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A Healthy Weight May Cut Alzheimer’s Risk
Posted By admin On February 21, 2005 @ 11:00 am In Articles,Prevention and Wellness | No Comments
February 21, 2005
Want to lower your risk of developing Alzheimer's? Try losing weight. Older men who maintained a healthy body weight were much less likely to develop Alzheimer's disease than those who were obese. The findings come from a large and ongoing study from Sweden, published in the highly respected medical journal Archives of Internal Medicine. The same research group reported in 2003 that older women who kept their weight down also had a lower risk of developing Alzheimer's disease.
As part of the Primary Prevention Study that began in 1970, researchers at Sahlgrenska University Hospital in Goteburg, Sweden followed 7,402 men for over 20 years. They were given regular medical exams as well as mental and memory tests to look for signs of dementia. They were also surveyed about lifestyle factors such as smoking and physical activities.
The men's body mass index, or BMI, was also recorded. BMI is a formula doctors use that takes into account both height and weight to estimate body fat and the likelihood of developing health problems due to excess weight. People at a healthy weight generally have a BMI under 25. Those with a BMI of 25 to 30 are considered to be overweight, while those with a BMI over 30 are considered obese. A man who is 5 foot 11 and weighs 180 pounds, for example, has a BMI just over 25. The National Institutes of Health has a handy BMI calculator .
At the start of the study, the men ranged in age from 47 to 55. None of them had Alzheimer's or other major illnesses such as a history of heart attacks or strokes. More than twenty years later, when the men were in their late 60s and 70s, 254 had developed Alzheimer's disease or other forms of dementia, while 7,148 remained free of the illness.
The heavier the men, the researchers found, the more likely they were to develop dementia. After accounting for other possible risk factors, such as high blood pressure, high cholesterol, diabetes, smoking, and education, the scientists found that the leanest men, those with a BMI of around 20, had the lowest risk of developing Alzheimer's. As BMI and weight increased, so did risk. Obese men, with a BMI of 30 and over, were two and a half times more likely to suffer from Alzheimer's and other forms of dementia than the leanest men.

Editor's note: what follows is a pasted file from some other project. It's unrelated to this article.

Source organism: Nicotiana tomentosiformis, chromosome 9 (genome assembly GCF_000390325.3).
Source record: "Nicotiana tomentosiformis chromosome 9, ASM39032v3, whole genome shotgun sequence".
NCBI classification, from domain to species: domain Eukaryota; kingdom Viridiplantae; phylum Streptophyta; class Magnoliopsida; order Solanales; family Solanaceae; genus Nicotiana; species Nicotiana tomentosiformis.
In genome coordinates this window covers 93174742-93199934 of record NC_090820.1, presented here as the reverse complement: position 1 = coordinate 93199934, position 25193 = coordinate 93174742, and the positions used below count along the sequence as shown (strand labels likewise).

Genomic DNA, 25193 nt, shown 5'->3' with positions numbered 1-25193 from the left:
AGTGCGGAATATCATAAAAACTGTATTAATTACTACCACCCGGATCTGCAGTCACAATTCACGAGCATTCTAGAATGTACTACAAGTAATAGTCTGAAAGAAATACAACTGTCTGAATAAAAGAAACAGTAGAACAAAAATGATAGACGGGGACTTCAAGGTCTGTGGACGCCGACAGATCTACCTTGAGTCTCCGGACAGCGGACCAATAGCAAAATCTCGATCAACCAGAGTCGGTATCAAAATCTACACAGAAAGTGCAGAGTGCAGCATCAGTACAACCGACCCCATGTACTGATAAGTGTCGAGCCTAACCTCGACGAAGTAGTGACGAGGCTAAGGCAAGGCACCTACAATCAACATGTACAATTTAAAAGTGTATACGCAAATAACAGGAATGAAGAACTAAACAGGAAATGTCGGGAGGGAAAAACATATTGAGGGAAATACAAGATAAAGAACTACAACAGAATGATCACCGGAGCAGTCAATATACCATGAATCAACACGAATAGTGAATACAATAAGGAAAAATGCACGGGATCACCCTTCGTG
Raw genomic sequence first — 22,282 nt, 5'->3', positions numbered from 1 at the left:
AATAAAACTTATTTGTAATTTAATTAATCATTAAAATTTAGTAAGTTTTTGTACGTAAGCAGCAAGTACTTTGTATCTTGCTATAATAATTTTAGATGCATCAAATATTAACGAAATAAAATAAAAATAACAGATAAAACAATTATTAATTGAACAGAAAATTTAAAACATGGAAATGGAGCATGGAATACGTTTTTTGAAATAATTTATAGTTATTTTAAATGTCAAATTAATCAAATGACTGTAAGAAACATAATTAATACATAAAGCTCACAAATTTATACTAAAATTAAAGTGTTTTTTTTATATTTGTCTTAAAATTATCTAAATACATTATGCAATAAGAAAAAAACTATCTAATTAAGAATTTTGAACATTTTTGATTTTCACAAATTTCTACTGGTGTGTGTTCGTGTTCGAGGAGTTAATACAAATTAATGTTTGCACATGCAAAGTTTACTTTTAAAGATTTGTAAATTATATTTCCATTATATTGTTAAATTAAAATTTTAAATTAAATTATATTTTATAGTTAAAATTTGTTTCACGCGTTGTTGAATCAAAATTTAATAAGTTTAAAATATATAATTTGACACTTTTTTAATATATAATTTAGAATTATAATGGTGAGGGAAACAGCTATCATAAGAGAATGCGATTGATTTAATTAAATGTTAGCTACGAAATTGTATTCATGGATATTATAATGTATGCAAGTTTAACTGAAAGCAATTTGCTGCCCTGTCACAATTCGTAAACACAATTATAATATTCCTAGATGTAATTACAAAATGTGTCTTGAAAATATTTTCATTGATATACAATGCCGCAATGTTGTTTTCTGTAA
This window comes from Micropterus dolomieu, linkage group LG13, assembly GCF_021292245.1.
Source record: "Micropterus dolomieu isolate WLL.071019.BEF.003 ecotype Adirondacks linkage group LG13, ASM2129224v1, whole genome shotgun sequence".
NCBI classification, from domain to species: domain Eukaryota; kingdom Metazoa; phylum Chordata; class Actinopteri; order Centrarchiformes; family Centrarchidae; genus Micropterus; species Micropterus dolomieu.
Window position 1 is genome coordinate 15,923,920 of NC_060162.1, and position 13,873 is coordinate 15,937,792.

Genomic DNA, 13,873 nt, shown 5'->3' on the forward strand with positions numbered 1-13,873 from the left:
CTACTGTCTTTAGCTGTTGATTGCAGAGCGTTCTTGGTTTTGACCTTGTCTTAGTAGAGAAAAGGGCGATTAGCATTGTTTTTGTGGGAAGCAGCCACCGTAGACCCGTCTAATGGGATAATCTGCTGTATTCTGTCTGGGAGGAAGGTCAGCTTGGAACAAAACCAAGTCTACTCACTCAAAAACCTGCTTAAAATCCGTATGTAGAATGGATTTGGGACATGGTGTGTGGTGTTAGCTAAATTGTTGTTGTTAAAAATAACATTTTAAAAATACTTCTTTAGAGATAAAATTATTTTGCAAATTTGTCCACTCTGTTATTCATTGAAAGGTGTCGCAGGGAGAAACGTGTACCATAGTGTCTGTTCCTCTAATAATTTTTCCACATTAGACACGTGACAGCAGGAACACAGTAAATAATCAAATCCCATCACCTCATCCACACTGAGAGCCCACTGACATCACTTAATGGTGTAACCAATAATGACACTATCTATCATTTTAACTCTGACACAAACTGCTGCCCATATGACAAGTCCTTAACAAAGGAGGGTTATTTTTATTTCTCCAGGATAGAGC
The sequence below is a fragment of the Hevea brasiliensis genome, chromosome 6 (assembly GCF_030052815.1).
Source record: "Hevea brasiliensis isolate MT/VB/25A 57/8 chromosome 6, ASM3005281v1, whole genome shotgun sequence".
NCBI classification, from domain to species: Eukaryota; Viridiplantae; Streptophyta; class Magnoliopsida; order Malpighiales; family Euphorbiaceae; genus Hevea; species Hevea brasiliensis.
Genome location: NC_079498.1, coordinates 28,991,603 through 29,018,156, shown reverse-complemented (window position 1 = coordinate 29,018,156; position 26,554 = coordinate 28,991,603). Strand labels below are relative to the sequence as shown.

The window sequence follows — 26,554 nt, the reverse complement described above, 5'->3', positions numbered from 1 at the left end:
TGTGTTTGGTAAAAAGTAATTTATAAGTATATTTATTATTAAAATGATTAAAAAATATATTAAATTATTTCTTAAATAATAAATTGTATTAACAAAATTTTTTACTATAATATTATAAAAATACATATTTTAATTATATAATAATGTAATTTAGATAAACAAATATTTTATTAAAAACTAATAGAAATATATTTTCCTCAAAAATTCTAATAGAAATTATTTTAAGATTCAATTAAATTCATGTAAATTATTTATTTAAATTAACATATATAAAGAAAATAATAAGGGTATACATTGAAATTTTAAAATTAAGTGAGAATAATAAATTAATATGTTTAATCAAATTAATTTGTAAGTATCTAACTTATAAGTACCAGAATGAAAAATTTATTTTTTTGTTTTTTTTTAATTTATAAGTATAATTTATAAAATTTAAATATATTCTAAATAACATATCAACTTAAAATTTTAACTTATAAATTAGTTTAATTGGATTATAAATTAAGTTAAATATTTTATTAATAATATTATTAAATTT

The findings confirm earlier research linking overweight and obesity to Alzheimer's disease. In 2003, as part of the same ongoing study, scientists found that older women who were overweight at age 70 were much more likely to develop Alzheimer's disease 10 to 18 years later.
Teasing out the contributions of weight and other lifestyle factors to Alzheimer's disease, however, remains difficult. In numerous studies, being overweight and obese has been linked to heart disease, diabetes, and other health problems that may damage blood vessels in the brain and contribute to dementia. Just because you are thin, however, doesn't mean you won't have a heart attack or develop Alzheimer's in old age. Similarly, many heavy people never develop memory loss and dementia. Nevertheless, many of the risk factors for Alzheimers disease are the same as those for heart disease, overweight being just one.
The effects of weight on memory and brain function are further complicated by the fact that many people with Alzheimer's disease grow thin. In some cases, weight loss may precede a diagnosis of Alzheimer's by many years.
Age remains the most important risk factor for Alzheimer's. About one in three people who reach age 85 will show signs of Alzheimer's and other forms of dementia. Smoking, high blood pressure, years of schooling, and genetic factors also appear to contribute to risk for these problems. Still, as the results of this study suggest, keeping your weight down during middle age and beyond may help you to remain mentally alert as well.
Annika Rosengren; Ingmar Skoog; Deborah Gustafson; Lars Wilhelmsen: "Body Mass Index, Other Cardiovascular Risk Factors, and Hospitalization for Dementia." Archives of Internal Medicine, February 14, 2005; Volume 165, Number 3, Pages 321-326.
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